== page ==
Gundam Converge #01 is the fifth anniversary relaunch of Gundam Converge. It has no doubt been keenly anticipated in more corners of the globe than just our headquarters. To send it off on the right foot it features, of course, a very high profile line-up in an attempt to stir interest to the max. The set was released just before the very end of year of 2015 and remained shrouded in an unusual amount of confusion and speculation on my part. Were the Fusion Works engineers running out of ideas or was consumer interest waning once all the usual suspects had been released? Was this to be a complete relaunch with upgraded versions of all the old figures? And what was the deal with the dark silhouettes that featured on some images, were there going to be multiple versions or secret figures galore? These questions appeared only to be answerable by obtaining a set.
On the Bandai teaser images I kept seeing the RX-93 and Sazabi wielding different weapons, and sometimes the RX-93 was seen standing on a black plastic base. I wondered how all this stuff could fit in a single Converge box or, as mentioned above, if there were going to be secret versions of them with alternative gear? This is after all how the Converge line has operated since its launch.
Well, a big part of the puzzle fell into place when I held the first of the boxes in my hand, as you can see in the comparison above not only has the price been upped from ¥400 to ¥500, but the size of the container has grown as well.
The new support piece in place is a plastic base of standardized size featuring a little peg which is designed to insert into one of the mobile suit's two feet (there is only a hole in one of the feet unlike e.g. the 1/400 collection figures which have holes in each sole). Each figure has its own plate though, since the peg can vary in placement and size depending on the foot it is designed for. It would have been handy to have the name of the figure printed under each plate, instead you have to make do with its number, so underneath the Sazabi base the number #02 is printed and under the two Zaku Workers you will find #05 #06 since they share the same part.
Other less apparent changes you will notice are the improved detail and multi-colouration of each figure, as well as more finicky and fragile components. By fragile I mean, less likely to stay in place. You can't just lift these figures any way you like it, as they will come apart if handled too roughly.
Before we begin looking at each figure I also need to touch on the individual figure numbering. With the relaunch of Converge I had expected the figure numbering to reset to 01 again, but interestingly enough Bandai have kept the old series. So the Converge #01 figures are now numbered 120 to 125. This seems to clash with the numbers underneath the bases, perhaps the molds were already completed and a last minute change saw the existing numbering kept anyway.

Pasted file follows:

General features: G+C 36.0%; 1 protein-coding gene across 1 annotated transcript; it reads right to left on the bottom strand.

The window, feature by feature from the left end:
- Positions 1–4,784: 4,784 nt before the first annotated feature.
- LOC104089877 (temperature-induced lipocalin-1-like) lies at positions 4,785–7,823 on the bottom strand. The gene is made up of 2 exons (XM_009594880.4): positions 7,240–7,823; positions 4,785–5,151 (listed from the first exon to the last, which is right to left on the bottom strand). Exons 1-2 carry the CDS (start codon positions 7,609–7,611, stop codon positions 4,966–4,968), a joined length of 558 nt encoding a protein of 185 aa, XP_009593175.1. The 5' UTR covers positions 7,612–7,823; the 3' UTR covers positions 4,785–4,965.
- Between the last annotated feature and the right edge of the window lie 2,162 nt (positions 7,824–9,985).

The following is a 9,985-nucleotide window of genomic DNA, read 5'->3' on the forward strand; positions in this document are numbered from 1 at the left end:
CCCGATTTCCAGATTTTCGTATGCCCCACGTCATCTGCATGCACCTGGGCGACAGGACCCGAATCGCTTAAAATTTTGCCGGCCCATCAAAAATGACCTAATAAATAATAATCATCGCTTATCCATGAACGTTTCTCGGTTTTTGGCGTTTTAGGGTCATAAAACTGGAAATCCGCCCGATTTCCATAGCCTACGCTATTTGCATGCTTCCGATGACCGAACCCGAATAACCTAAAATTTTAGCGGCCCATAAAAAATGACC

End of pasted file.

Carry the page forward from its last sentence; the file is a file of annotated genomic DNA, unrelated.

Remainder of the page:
The superior paint applications should be readily apparent when you compare it to an older figure. There are more detail paint apps, just compare the wing binder with the older versions (see comparison picture further down).
As you can see, the weapons are now completely separated from the mobile suit's hand, a refinement that has become more and more common on Converge figures over times. This lets you choose which weapon for the figure to wield and the Bazooka can also be attached (if a bit loosely) to the figure's back when not in use.
Another novelty for the RX-93 is the plastic sprue with eight tiny, tiny pieces to be slotted into specially shaped holes on the figures shoulders and legs. I am not entirely sure what this adds to the figure, on the legs it seems to simplify manufacture of multi-coloured areas but the use seems less apparent for the shoulders. The (appreciated) little paper leaflet which explains how to attach these pieces doesn't give any answer in this regard.
Talking about adjustable eyes; I am not sure whether the Sazabi and the Zaku Worker models can also be tweaked in this regard. These figures are clearly made up of several parts, but I can't really figure out if they are glued in place or supposed to be opened up on those figures, and I am not really in the mood to try to open them up for fear of breaking something.
There's not a whole lot to say about this figure without repeating myself, it is one of the more interesting Converge figures as of late, there's not a single dud in this set so let's just continue to wrap things up (and you go out and grab a set while there is still time...).
As I hope this review has made firmly clear, Converge #01 should be a true joy to behold for any Converge collector, regardless of your affiliation or favourite period. As a relaunch of the whole Converge brand it succeeds in doing so, without unnecessarily disconnecting itself from its history. These figures will display well next to the old figures and not feel out of style. I am very excited about Converge #02 (because it contains the Gaplant) and it will be interesting to see how Bandai will continue to develop this figure line.